On a more personal level, here in California where I live, my friend E. went through her third round of chemo this week. Her bright red hair fell out in clumps She has already gone through two surgeries on her breasts. It is in the nature of cancer that no one can prove if her malignant tumors were caused by Chernobyl, whose fallout blanketed the West Coast in 1986, or by the Chevron oil refineries, which pump out measurable carcinogens over the Bay Area, or by the particular bad luck of her genetic code. Nonetheless the epidemiological evidence is clear. Nuclear radiation leaks increase rates of cancer and birth defects.

But even if we could disregard all these known problems with nuclear power, the fact is that for something to be a solution to climate change--the most serious environmental issue we have ever faced--that solution must be fast, and it must be cheap. Nuclear power is neither.

Yet I'd like to argue that our solution is not simply more alternative energy. I think we need to look deeper. Back in 1999 when I was interviewing anti-nuclear activist San Oizumi after the Tokaimura accident (several workers dead soon afterwards, hundreds of local people with high-level dosages) he said something initially puzzling to me. We were sitting inside of the nuclear fallout shelter he had built behind his house, which he had converted into an underground Japanese tea ceremony room.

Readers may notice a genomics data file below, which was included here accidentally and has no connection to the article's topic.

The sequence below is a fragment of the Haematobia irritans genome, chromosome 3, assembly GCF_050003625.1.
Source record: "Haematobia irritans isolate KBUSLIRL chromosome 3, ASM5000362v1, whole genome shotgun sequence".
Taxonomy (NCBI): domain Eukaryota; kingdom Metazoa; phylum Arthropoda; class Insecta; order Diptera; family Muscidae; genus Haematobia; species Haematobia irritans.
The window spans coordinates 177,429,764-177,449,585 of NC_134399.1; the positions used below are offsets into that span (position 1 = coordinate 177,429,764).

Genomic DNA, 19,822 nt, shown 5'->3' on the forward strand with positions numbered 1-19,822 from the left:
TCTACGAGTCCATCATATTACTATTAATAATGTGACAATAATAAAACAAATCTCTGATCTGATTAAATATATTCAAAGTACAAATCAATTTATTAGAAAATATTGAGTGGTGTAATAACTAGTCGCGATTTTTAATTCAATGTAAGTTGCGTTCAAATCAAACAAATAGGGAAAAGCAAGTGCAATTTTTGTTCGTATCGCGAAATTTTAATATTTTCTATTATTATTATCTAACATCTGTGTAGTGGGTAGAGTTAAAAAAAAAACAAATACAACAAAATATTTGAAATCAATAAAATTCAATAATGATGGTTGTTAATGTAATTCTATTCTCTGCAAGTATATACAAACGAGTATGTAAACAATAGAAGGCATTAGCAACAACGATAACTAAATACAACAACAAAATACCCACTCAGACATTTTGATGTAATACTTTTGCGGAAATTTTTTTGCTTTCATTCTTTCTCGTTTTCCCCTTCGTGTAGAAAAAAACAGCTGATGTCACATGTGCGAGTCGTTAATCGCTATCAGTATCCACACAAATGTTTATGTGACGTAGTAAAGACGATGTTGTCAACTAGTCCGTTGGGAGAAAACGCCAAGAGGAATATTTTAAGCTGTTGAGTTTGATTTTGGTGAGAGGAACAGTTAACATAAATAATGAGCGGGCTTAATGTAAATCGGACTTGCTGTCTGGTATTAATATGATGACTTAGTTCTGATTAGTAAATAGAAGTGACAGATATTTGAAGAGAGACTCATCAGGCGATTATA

"Nuclear power," he said, "is inconsistent with the Way of Tea." Perplexed, I asked him what he meant.

"The ideal behind nuclear power is a limitless amount of free electricity lighting up every part of the planet. The ideal behind the Way of Tea is one of humility and poetic sentiments."

So, odd as it might seem, the solution I am suggesting is precisely that: "humility and poetic sentiments." What does it mean to be truly humble about our presence here on the earth, to bring an artistry of simplicity to our daily lives? It doesn't boil down to a simplification like "conservation."

It does start, though, with a radical reduction in consumption. Consumption is what we do with the ignition key, the thermostat, the appliance, the one-click purchase, the light switch, and the part of our paychecks that disappears into something disposable.

Humility is a training of the soul, to achieve within your day-to-day life the rich abundance implied by Less. And to achieve this despite the distractions and attractions is a victory of your spirit against the setup of the world as it is.

It means each one of us, by the millions, has to stop living like energy is limitless. Do we really need a endless supply of free electricity lighting up every part of the planet, even if we could have it? How would we live if we had to generate electricity ourselves? For me, it means tolerating being hotter in the summer and colder in the winter. I remember, as a boy, watching Jimmy Carter almost get laughed out of office for suggesting we wear a sweater instead of turning up the heat--and this after his own encounter with a nuclear disaster. The real answer is to slow down, enjoy the life we have, live (happily!) within our limits, and not contribute to the suffering of others and the destruction of the earth, our home. Have we heard this before? Yes. Is it a downer? Not at all.

Since I met these remarkable Japanese people who have been living for decades with much less money and material goods, with more time for themselves and a much richer interior life, I have tried to move in that direction too. Each step I've taken has made me a happier and more fulfilled person. You could do it too. It's not that hard.

Santa Cruz resident Andy Couturier is the author of "A Different Kind of Luxury: Japanese Lessons in Simple Living and Inner Abundance" He teaches at The Opening: A Center for Courses in Writing in Oakland CA.